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Omaha Magazine

Living a Childhood Dream

Feb 24, 2023 12:50PM ● By Kim Carpenter

Photo by Bill Sitzmann.

Ever since Laura Shiffermiller was a child, she’s dreamed of living “in an old building.” When she and her family visited her uncle in Minnesota, she was enchanted that he lived in an apartment above his bicycle repair shop. “It was such a different experience than how I grew up,” she recalled, and someday, she promised herself, she’d similarly call a historic building home.

Not surprisingly, she grew up to become the executive director of Restoration Exchange Omaha, a nonprofit that has as its mission “saving cultural and historical places that matter” with a vision of building “a community of historic authenticity, cultural character, and livability.”  

 It took awhile, but Shiffermiller and husband Bill, a physician, eventually realized her childhood dream and achieved the kind of authenticity she always wanted. 

The couple started their marriage in a rented Omaha apartment on Park Avenue, then spent about 25 years in west Omaha, and around another 10 in a Little Italy condo. 

In 2005, they purchased an 11,000-square-foot, two-story brick building ornamented with limestone details on the edge of the Old Market. “I was looking for someplace down here when I saw a vacant building,” Shiffermiller explained. “I looked it up on the assessor’s website and contacted the owner.”

The building was the former Swartz Printing Co. headquarters, located just off Leavenworth Street. Constructed in 1910 for Maynard and Milton Swartz’s commercial printing press and book publishing company, it was designed by architect Jacob M. Nachtigall, known for the Father Flanagan House at Boys Town and Immaculate Conception Church on 24th Street. On the National Register of Historic Places since 2007, the building was also home to the Driscoll Leather Company, a wholesale business that sold leather soles and shoelaces. Today, the site is known as the Swartz-Driscoll Building.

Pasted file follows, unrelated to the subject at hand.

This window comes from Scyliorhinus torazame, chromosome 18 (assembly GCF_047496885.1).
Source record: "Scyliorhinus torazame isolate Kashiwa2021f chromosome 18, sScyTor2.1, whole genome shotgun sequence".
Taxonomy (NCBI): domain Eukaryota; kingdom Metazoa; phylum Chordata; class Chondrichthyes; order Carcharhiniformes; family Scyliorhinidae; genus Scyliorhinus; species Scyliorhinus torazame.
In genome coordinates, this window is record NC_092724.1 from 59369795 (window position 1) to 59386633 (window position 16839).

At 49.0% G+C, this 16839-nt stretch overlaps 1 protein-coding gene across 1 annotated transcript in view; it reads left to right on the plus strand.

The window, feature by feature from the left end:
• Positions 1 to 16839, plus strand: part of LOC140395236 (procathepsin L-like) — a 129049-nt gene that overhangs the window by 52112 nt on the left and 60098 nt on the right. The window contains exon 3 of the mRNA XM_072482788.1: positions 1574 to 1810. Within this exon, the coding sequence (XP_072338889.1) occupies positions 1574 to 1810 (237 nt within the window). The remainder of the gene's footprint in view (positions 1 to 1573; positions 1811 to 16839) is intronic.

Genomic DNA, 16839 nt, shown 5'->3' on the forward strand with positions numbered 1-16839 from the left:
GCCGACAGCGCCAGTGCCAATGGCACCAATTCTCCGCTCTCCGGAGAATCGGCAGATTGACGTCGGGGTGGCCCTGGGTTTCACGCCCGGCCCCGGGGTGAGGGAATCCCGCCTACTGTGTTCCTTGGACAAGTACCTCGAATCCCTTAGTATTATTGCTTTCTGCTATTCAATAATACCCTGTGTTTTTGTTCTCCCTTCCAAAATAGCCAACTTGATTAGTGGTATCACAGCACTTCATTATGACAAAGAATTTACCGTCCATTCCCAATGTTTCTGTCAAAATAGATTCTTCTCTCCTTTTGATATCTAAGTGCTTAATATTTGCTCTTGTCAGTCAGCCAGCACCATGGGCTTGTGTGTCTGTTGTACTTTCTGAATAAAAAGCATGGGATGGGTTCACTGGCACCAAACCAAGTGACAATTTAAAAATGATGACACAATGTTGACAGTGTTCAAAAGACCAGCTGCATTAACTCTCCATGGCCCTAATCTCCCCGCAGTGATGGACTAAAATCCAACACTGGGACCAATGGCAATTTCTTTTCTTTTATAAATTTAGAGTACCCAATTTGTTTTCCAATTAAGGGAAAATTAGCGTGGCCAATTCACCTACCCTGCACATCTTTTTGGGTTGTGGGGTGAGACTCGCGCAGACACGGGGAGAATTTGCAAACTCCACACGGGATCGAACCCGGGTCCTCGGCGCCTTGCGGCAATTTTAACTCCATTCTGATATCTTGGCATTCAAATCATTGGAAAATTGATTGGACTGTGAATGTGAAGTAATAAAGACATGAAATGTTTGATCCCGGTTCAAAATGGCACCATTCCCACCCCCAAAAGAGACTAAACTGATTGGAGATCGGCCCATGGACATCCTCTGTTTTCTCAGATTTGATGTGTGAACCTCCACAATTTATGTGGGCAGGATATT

But it wasn’t until June 2020—after years of sitting on the project, and later extensive renovation—that the couple made 3,500 square feet on the building’s second floor their home.  

 The pair worked with Field Day Development and AO* (Architectural Offices) in a fastidious renovation project (a $3.5 million endeavor) that paid homage to the building’s history while simultaneously updating it into contemporary condos. “We started the renovation in 2017 and did a full demo,” Shiffermiller said. “We did many upgrades and had a lot to [do to] bring it up to code.”

Those upgrades had to be authentic to the time period, though. Historically faithful replicas of the windows, for example, replaced the decaying original ones that had been covered for years with plywood. 

The demolition of walls revealed hidden gems. Rotted plaster was torn out to expose the 1910 bricks, which still display the thumbprints of artisans who’d placed them in kilns for firing. 
The Shiffermillers left the original banister leading to their second floor as a nod to the people who spent time there during the past century; roughly carved initials speak to the hustle and bustle of shop boys carrying bound paper and leather soles up and down the stairs.